What is the Timer Trend challenge on TikTok?
TikTok is known for its light-hearted and entertaining content, but some dangerous and harmful trends have also spread in the past, such as the Timer Trend.
So what exactly is the Timer Trend challenge?
In the challenge, the user starts by setting up a timer on their phone, with the alarm set to go off anywhere between several minutes and several days.
A caption is often added to the video, saying something like “Let’s see who cares” or “I will do it when it runs out,” indicating that they’re planning to take their own life when the timer runs out.
The aim of the harmful trend, is to get someone to reach out after seeing the video and message, to prove that they “care” about them. The timer is used to denote the time the user has left to “live”, hoping others will reach out to them before it runs out.
As TikTok has banned words like “dead” and “suicidal”, users who take part in the challenge often replace the words with “unalive” and “s0ic1al.” Some users under the timertrend hashtag have even encouraged others to do the challenge.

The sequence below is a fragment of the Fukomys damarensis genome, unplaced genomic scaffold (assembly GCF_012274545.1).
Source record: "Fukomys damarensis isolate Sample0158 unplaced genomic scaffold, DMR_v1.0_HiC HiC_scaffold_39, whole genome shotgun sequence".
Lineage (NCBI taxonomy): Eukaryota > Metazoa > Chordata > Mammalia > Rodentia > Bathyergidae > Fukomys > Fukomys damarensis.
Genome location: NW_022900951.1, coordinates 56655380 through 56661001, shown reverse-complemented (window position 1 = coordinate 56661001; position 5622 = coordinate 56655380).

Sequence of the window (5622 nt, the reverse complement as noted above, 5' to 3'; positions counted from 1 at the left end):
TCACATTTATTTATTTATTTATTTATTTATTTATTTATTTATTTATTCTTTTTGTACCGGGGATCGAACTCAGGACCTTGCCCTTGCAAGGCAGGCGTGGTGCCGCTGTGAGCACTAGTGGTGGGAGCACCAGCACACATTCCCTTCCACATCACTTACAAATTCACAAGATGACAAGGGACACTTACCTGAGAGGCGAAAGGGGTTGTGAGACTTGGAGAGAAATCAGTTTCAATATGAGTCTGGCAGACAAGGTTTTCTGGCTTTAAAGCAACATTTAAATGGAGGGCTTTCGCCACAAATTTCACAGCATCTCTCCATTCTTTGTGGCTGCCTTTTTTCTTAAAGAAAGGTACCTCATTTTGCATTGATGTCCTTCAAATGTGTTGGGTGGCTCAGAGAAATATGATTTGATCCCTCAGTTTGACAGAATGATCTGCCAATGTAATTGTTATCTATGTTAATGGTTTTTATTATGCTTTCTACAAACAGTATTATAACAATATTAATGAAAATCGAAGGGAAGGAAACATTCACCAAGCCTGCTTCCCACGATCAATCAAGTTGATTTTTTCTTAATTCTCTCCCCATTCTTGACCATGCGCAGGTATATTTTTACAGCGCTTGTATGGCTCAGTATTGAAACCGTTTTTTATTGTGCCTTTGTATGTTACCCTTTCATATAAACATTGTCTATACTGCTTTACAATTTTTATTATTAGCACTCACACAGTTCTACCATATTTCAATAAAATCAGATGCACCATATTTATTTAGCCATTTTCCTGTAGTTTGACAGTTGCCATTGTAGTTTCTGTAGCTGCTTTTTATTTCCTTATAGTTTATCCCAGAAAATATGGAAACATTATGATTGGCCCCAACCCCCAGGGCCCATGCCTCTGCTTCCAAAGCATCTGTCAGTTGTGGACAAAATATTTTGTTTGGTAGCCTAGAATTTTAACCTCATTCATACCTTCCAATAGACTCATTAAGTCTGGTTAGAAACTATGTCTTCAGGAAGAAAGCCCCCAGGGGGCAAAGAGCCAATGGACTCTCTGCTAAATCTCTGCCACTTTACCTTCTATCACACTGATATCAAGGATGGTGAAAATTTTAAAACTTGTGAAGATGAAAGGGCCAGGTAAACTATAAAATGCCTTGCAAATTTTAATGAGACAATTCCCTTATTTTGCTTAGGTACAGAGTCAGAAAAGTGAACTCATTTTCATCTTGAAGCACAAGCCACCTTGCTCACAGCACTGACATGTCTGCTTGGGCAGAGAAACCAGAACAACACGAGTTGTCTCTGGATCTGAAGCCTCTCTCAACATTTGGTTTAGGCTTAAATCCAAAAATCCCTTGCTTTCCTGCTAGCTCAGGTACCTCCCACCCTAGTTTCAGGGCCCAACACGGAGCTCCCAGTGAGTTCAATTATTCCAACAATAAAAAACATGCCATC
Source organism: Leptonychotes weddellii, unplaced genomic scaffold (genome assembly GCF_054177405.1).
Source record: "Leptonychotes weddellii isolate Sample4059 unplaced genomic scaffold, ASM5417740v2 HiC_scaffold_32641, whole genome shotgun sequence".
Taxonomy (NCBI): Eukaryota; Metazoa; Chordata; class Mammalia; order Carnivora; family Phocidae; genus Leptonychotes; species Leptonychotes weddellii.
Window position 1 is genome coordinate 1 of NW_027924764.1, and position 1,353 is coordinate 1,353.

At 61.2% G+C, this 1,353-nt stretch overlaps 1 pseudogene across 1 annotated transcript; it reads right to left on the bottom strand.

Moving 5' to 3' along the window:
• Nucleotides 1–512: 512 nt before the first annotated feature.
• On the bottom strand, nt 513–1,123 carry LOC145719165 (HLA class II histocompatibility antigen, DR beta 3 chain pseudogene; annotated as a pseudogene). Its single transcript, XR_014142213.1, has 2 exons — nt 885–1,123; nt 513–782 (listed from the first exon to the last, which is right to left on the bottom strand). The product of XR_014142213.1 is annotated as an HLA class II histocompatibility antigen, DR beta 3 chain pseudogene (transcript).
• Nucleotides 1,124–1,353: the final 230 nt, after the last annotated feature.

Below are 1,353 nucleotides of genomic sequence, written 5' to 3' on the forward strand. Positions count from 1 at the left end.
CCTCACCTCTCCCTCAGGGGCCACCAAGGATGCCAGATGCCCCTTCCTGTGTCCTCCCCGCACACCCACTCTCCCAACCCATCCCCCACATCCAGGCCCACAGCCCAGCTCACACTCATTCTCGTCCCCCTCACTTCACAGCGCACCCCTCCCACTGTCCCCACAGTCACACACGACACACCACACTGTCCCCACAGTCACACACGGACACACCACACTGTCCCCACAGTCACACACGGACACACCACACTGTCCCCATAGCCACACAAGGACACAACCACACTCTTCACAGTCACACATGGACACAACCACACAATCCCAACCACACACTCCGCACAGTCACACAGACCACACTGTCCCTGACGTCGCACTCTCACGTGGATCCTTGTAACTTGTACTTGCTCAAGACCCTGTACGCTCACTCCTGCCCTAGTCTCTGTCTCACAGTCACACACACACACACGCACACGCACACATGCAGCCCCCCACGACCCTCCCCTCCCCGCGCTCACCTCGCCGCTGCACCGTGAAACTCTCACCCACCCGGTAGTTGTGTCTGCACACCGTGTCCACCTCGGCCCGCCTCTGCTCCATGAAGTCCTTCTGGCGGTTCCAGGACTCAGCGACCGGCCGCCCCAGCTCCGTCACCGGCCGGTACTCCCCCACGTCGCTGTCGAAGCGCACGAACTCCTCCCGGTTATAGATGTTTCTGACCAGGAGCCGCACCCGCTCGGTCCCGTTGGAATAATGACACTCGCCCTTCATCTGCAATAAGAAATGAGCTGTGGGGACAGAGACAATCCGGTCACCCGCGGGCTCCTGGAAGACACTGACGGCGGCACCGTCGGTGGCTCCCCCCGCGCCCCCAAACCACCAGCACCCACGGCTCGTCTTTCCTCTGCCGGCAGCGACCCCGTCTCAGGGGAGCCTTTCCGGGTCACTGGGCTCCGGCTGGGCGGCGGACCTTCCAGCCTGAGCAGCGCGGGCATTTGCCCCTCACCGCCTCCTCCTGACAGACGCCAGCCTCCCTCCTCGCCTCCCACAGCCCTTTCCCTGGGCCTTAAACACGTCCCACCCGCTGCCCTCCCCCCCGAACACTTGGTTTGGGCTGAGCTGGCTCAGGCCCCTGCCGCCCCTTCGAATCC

How to report the Time Trend challenge
It’s important to always report harmful and deadly challenges on social media. If you come across videos promoting this challenge on TikTok, just click on the white arrow on the right side of the video, tap the icon that says “report,” and tap on the “suicide, self-harm and dangerous acts” option.
If you want to report an account promoting the challenge, you can go to their profile, tap the 3-dot icon on the top right, and tap “Report” to report the account.
TikTok has not made a public statement about the trend at the time of writing, however, previously dangerous trends such as the Blackout challenge have been banned, preventing the sharing of the hashtag.
If you or somebody you know is struggling with suicidal thoughts, you can reach out to the Samaritans (116 123) and Recovery (0203 553 0324) in the United Kingdom, or the National Suicide Prevention Lifeline (1-800-273-8255) and SAMHSA (1-800-662-4357) in the USA. For a list of worldwide hotlines, click here.